Russell E Tronstad
- Specialist, Agricultural-Resource Economics
- Professor, Agricultural-Resource Economics
- Distinguished Professor, University-Outreach
- Professor, Arid Lands Resources Sciences - GIDP
- Ph.D. Agricultural Economics
- University of Illinois, Champaign-Urbana, Illinois, USA
- Optimal Dynamic Marketing Strategies for Grain
- M.S. Applied Economics
- Montana State University, Bozeman, Montana, USA
- An Analysis of Monthly Wheat, Flour, and Bread Prices in a Structural and Time Series Framework
- B.S. Agricultural Business
- Montana State University, Bozeman, Montana, USA
- Southwest Indian Agriculture Association, Tribal Agricultural Education Appreciation Award
- Spring 2017
- Journal of Agricultural and Resource Economics, Outstanding Journal Article Award, 2011
- Western Agricultural Economics Association, Summer 2011
- President of WAEA
- Western Agricultural Economics Association, Spring 2011
No activities entered.
ThesisAREC 910 (Spring 2019)
DissertationARL 920 (Fall 2018)
ThesisAREC 910 (Fall 2018)
DissertationARL 920 (Spring 2018)
Independent StudyAREC 399 (Spring 2018)
ThesisAREC 910 (Spring 2018)
DissertationARL 920 (Fall 2017)
ThesisAREC 910 (Fall 2017)
DissertationARL 920 (Spring 2017)
DissertationARL 920 (Fall 2016)
ThesisAREC 910 (Fall 2016)
- Kubota, C. -., Lewis, M., Tronstad, R. E., & Son, Y. -. (2014). Scenario-based cost analysis for vegetable grafting nurseries of different technology and size. HortScience, 49, 917-930.
- Meng, C., Xi, D., Son, Y. -., Kubota, C. -., Lewis, M., & Tronstad, R. E. (2014). An Integrated Simulation and AHP Approach to Vegetable Grafting Operation Design. Computers and Electronics in Agriculture, 102, 73-84.
- Tronstad, R. (2011). Unpleasant lessons from the settlement of theWest: Implications for the WAEA and other professional associations. Journal of Agricultural and Resource Economics, 36(3), 433-447.More infoAbstract: Parallels are drawn between shortcomings and events that occurred in our western heritage with current issues facing agricultural economists. Challenges are made in relation to conflict of interest policies, external funding, cultivating connections with experts outside our discipline and relevance of research priorities. Survey data on research priorities of upper administrators and faculty within colleges of agriculture are compared to those of Western Agricultural Economics Association members. Upper administrators from land grant colleges rank research focused in the area of competitiveness and profitability less than areas of water usage, food safety, renewable energy, global climate change, or sustainability.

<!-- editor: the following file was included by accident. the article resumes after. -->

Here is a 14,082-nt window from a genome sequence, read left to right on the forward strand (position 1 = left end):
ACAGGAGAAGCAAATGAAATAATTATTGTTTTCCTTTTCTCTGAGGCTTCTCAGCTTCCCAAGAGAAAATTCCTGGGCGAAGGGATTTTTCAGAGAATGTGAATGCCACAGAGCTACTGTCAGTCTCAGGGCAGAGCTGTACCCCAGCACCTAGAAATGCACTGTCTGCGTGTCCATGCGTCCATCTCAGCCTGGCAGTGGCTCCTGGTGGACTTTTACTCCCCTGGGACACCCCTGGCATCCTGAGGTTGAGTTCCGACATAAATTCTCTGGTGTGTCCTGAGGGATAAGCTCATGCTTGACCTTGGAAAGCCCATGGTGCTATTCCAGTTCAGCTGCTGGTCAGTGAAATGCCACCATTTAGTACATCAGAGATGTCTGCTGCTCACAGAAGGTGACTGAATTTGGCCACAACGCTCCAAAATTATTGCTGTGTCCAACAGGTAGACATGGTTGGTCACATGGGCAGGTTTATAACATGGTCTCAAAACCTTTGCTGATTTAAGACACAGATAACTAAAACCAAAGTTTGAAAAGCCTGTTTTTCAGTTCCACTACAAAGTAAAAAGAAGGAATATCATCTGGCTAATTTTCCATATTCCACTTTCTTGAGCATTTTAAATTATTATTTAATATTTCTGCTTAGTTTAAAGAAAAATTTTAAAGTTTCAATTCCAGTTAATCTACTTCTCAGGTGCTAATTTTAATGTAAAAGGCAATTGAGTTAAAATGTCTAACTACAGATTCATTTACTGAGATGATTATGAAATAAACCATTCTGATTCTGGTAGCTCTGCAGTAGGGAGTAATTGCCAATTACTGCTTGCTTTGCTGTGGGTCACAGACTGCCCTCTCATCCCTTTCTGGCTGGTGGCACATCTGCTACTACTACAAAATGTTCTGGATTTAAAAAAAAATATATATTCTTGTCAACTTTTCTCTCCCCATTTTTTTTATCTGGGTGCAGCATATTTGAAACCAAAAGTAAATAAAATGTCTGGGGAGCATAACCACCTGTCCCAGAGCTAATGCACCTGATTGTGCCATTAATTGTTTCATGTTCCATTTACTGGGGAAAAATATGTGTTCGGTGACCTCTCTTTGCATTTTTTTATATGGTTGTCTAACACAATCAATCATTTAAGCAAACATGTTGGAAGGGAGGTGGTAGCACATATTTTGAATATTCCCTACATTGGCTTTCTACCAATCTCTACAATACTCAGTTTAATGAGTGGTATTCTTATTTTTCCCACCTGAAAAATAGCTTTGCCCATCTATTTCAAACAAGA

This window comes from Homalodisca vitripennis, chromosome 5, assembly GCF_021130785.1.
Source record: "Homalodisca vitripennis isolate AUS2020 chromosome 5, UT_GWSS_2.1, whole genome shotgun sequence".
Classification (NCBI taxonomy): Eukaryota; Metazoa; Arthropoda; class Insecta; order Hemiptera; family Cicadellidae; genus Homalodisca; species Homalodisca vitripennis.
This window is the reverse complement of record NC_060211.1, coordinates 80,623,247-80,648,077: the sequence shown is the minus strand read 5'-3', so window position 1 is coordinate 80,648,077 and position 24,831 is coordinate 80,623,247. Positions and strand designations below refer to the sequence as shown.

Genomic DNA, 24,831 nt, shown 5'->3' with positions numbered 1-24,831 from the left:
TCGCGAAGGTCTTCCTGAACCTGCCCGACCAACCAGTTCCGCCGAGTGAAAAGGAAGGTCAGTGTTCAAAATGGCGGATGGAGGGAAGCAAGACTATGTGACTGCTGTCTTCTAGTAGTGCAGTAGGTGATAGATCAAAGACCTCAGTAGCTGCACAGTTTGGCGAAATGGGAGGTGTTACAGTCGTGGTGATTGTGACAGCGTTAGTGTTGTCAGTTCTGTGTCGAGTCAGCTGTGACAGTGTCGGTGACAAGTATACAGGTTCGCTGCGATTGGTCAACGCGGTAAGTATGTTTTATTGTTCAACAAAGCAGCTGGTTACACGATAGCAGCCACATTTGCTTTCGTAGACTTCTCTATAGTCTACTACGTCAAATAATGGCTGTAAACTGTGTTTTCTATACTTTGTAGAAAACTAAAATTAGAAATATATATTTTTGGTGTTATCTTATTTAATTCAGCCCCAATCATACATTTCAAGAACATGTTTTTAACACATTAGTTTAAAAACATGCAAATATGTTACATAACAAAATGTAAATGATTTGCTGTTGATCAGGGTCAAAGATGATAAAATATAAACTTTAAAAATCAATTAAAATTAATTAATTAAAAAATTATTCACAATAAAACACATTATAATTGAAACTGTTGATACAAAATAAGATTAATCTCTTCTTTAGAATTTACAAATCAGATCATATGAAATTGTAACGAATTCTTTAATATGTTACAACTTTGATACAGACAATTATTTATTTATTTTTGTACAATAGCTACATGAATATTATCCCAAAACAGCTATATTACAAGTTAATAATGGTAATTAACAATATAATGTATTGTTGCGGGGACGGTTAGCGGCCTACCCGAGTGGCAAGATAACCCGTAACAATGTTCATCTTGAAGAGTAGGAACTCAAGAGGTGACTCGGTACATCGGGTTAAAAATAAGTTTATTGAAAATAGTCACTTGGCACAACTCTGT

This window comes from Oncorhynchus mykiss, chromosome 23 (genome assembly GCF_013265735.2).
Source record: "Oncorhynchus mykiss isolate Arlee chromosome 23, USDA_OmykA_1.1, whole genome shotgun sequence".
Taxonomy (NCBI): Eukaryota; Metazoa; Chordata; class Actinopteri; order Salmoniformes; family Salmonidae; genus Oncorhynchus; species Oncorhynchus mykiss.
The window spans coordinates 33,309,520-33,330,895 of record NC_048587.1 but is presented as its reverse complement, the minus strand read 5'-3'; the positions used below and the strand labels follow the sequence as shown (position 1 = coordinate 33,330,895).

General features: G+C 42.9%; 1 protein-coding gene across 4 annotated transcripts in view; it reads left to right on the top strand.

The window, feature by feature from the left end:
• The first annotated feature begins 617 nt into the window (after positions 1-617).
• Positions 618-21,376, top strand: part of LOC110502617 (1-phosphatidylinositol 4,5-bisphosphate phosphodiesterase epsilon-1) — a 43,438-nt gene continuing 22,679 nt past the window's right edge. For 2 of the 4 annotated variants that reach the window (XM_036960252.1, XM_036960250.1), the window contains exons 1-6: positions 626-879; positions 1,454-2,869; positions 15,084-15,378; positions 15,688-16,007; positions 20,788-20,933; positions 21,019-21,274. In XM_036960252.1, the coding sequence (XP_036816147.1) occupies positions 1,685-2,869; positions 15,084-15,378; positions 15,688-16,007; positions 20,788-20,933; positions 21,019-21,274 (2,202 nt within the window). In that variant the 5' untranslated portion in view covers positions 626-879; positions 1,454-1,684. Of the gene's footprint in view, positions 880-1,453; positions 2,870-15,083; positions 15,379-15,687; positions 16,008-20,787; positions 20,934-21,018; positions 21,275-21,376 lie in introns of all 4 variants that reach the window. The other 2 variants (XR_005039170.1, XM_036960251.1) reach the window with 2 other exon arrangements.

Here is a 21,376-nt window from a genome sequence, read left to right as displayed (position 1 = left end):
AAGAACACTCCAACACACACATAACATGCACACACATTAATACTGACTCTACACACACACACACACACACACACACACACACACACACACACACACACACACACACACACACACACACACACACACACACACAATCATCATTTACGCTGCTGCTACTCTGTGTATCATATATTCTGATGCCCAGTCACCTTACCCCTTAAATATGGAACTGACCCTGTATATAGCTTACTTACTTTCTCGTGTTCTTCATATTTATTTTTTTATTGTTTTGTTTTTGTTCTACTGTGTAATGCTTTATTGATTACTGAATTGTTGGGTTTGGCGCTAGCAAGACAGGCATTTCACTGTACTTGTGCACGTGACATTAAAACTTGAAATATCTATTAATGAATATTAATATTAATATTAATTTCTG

- Richards, T. J., Ellsworth, P., Tronstad, R., & Naranjo, S. (2010). Market-based instruments for the optimal control of invasive insect species: B. Tabaci in Arizona. Journal of Agricultural and Resource Economics, 35(3), 349-367.More infoAbstract: Invasive insect species represent perhaps one of the most significant potential sources of economic risk to U.S. agricultural production. Private control of invasive insect species is likely to be insufficient due to negative externality and weaker-link public good problems. In this study, we compare a system of Pigouvian taxes with tradable permits for invasive species control. While the emissions control literature shows that taxes are preferred to permits under cost uncertainty, invasive-species control involves correlated cost and benefit uncertainty. Hence, we expect a quantity-based system to be preferred. Monte Carlo simulations of optimal steady-state outcomes confirm our expectations. Copyright 2010 Western Agricultural Economics Association.
- Richards, T., Ellsworth, P., Tronstad, R., & Naranjo, S. (2010). Market-Based Instruments for the Optimal Control of Invasive Insect Species: B. Tabaci in Arizona. Journal of Agricultural and Resource Economics, 35(3), 349-367.